Wednesday, September 10, 2014
The narrative conventionality backlash
If you had to choose one thing that the most number of people would say is wrong with the movies today, you'd get a lot of solid contenders. There are too many reboots and remakes. I'm sick of all the digital effects/3D. The tickets are too expensive.
But I think one almost everyone can agree on is:
Movies are too predictable.
Even the movies that are big successes -- say, the Marvel Universe movies -- have gotten complaints about how easy it is to telegraph the 20-minute battle sequence that will inevitably close the movie. Literally, almost every single one of them has that sequence -- the more characters involved, the better.
Of course, there are plenty of good reasons movies follow a conventional structure. Stories are more fundamentally satisfying to us if they contain a clear protagonist with a clear mission, joined by a clear set of cohorts and romantic interests, opposed by a clear antagonist. There's some flexibility about where these stories can go in the middle, but not so much about where they need to end up. It's the details, as well as a few allowable surprises, that separate the interesting movies from the soulless clones.
Well, this past weekend I saw three movies that defy some of this narrative conventionality we've come to expect. As it happens, one was great, one was middle-of-the-road, and one was a dud.
Is that enough to posit a genuine backlash against predictable movies? I'm not sure, but the concentration of those movies in one viewing weekend -- all intended as crowd-pleasers in their own way -- certainly gave me food for thought.
I'll go in neither the order I saw them nor the order of their quality.
First up chronologically was Cuban Fury, which I watched on Friday night. And SPOILERS lay in wait, so proceed with caution.
Cuban Fury is Nick Frost's big attempt (or, perhaps, small attempt) to branch out on his own, free from Simon Pegg or Edgar Wright. It's the story of a teen salsa-dancing sensation who loses his enthusiasm for his gift when a bunch of bullies beat him up and shove the sequins from his shirt down his throat. Deciding that salsa is for pussies, he slowly turns into a middle-aged schlub with nothing much to show for himself.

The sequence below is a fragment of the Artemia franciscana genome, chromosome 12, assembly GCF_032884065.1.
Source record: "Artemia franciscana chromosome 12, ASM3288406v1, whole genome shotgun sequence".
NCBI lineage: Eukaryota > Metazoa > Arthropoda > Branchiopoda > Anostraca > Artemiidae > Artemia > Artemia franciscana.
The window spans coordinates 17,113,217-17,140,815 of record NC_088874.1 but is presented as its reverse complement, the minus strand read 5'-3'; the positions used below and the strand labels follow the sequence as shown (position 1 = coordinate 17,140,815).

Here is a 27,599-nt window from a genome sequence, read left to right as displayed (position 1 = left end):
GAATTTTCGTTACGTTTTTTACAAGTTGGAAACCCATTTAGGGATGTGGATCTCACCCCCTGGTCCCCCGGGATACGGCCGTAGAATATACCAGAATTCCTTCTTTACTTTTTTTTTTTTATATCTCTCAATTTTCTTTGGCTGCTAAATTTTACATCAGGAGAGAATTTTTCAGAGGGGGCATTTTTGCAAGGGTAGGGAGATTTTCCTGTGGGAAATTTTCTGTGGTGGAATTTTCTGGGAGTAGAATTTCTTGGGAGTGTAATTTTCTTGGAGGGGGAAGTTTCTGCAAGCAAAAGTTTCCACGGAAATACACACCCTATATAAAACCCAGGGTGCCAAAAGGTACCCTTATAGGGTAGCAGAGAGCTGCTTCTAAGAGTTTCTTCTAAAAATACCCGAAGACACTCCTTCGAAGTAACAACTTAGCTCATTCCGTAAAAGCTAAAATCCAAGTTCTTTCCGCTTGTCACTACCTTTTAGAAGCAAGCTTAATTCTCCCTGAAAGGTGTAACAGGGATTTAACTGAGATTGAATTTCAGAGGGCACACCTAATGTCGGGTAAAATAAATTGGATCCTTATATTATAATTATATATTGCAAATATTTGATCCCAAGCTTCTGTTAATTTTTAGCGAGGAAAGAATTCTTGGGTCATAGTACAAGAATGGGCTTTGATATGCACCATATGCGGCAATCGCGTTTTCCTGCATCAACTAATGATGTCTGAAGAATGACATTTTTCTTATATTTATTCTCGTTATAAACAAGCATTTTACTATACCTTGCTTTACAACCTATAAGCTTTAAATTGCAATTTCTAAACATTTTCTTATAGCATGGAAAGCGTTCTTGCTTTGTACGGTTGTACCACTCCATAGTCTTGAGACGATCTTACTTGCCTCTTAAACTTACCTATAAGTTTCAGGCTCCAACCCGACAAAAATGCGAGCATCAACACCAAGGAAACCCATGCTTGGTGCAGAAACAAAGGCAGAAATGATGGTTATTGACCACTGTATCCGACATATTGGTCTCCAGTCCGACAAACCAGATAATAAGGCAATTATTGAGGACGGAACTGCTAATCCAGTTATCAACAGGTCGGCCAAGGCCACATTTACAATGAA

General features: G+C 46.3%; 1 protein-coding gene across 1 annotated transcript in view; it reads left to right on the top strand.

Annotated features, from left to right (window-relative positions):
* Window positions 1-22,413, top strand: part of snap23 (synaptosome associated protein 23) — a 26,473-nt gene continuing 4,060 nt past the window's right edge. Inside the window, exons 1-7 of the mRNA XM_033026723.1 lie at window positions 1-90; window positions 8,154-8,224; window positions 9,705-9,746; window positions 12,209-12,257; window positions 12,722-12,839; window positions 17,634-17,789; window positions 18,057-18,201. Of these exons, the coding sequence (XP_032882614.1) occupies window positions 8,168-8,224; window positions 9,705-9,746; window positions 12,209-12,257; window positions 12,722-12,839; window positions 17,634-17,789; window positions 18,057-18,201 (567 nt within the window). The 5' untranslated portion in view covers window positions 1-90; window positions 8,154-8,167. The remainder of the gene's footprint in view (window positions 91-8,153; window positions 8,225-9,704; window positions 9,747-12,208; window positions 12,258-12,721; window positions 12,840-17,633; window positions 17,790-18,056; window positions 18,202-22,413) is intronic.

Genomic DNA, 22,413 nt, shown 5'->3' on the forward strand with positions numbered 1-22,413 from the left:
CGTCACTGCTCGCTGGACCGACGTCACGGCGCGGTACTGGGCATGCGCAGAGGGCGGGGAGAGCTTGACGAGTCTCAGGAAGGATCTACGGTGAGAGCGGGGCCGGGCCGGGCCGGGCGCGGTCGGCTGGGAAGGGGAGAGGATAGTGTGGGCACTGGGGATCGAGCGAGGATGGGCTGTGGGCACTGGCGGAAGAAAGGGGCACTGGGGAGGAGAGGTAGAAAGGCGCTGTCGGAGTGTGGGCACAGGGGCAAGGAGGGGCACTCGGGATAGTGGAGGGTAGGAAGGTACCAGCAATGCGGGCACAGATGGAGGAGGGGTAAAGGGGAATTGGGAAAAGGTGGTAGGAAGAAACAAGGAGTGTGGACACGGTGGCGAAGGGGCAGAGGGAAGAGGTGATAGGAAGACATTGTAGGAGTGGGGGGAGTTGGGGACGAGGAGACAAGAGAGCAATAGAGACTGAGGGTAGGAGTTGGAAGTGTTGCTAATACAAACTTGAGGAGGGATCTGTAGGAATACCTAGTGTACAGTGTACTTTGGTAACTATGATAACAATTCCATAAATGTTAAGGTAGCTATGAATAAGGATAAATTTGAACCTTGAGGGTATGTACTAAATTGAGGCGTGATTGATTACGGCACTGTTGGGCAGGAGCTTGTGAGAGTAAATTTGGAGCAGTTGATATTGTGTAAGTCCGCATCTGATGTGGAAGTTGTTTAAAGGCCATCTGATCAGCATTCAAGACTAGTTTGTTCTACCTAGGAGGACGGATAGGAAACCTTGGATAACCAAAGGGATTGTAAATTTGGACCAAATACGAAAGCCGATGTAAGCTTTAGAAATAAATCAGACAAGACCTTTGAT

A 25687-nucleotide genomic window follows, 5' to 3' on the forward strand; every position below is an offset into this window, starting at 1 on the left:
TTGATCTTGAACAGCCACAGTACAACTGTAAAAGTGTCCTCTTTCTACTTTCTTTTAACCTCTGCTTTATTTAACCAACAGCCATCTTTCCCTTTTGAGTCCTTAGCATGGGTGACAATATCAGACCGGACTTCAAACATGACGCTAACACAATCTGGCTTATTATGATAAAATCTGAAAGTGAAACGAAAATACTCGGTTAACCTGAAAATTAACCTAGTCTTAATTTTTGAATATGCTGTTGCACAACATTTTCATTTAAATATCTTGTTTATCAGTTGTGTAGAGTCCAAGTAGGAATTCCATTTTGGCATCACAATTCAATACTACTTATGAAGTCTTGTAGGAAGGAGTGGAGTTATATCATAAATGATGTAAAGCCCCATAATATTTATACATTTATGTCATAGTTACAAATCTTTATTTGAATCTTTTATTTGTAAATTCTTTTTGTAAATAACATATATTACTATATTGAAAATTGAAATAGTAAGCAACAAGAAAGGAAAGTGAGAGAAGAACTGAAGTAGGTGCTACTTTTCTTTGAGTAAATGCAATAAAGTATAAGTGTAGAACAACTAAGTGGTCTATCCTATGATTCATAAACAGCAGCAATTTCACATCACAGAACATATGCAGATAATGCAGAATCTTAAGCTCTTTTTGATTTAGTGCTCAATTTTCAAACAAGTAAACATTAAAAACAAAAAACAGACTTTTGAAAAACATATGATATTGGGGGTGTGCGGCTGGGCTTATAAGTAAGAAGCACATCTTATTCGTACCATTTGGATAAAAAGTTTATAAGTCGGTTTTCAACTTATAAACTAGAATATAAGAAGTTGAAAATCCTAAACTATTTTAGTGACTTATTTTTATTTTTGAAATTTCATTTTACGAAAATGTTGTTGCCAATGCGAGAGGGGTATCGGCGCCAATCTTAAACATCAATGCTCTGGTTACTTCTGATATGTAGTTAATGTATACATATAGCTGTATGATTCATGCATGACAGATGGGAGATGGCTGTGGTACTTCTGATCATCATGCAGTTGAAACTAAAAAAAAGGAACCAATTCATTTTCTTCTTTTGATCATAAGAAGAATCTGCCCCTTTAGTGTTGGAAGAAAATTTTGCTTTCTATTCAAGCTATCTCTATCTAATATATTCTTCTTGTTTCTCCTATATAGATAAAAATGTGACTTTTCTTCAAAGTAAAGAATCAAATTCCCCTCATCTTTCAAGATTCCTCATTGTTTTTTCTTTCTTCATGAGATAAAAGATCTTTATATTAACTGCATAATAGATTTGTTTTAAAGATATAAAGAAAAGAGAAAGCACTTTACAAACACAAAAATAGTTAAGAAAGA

Learning that his pretty new American boss (Rashida Jones) is also into salsa dancing, the former prodigy (Bruce by name) determines to get himself back into shape and win her heart by showing off his once legendary moves. Opposing him in this effort is a jerk from his office, played by Chris O'Dowd, whose hobby of belittling Bruce only intensifies when O'Dowd realizes he also wants to make a play -- a more lascivious, misogynistic play -- for the new boss.
Cuban Fury seems pretty comfortable with most romantic comedy tropes, as it goes crazy introducing confidants for Bruce (I almost wrote a separate post about it) and includes a big dance competition as its finale. Where it deviates from the expected is this finale. In most movies, Bruce's rival for the girl would also be his rival on the dance floor. We'd know the girl preferred Bruce, but he'd have to symbolically win her by winning the final competition against his favored rival.
But in Cuban Fury, O'Dowd is a casual dancer only. He and Bruce do have a funny dance-off earlier, but it's a private, one-on-one affair (in a parking garage, no less), not the type of public shaming that would definitively declare Bruce his better. In fact, O'Dowd (Drew by name) is jettisoned from the plot, with prejudice, before this final dance number, when he makes an unwanted (and frankly, completely illogical) romantic pass at Jones (Julia by name). Bruce does win the dance competition (against unknown competition), but his partner is his sister (one of his many confidants), and what's even stranger is that Julia is not actually there at the time he wins. Cuban Fury wants to have its big finale, sort of, but it intends to tell us that even though Bruce was motivated to return to dancing by romantic love, he's really doing it for himself, not for a girl. She does show up afterward, but the fact that she's not there applauding with a sparkle in her eye is telling. This is Bruce's Bruce moment.
The result is that the movie feels a bit slight, but still quite enjoyable. I guess I'd say it works for the movie to end this way, but it definitely left me with a feeling like something was missing.
The movie that really doesn't work with its unconventional narrative is Chef, which I saw on Sunday night. And I'm going to SPOIL this one as well, like food left out overnight.
If Cuban Fury was about a man who's eaten a lot of sandwiches rediscovering his old self, Chef is about a furious man reinventing himself through Cuban sandwiches. Writer-director Jon Favreau plays Carl Casper, a once-hot celebrity chef who has gotten lambasted by an influential food blogger after being compelled to serve his "greatest hits" to the critic rather than the more adventuresome menu he had planned. Carl is shown how to join Twitter but not how to use it, and gets himself involved in a flame war that ends up blowing up on him in a very public and embarrassing way. Before you know it, Carl is out of a job.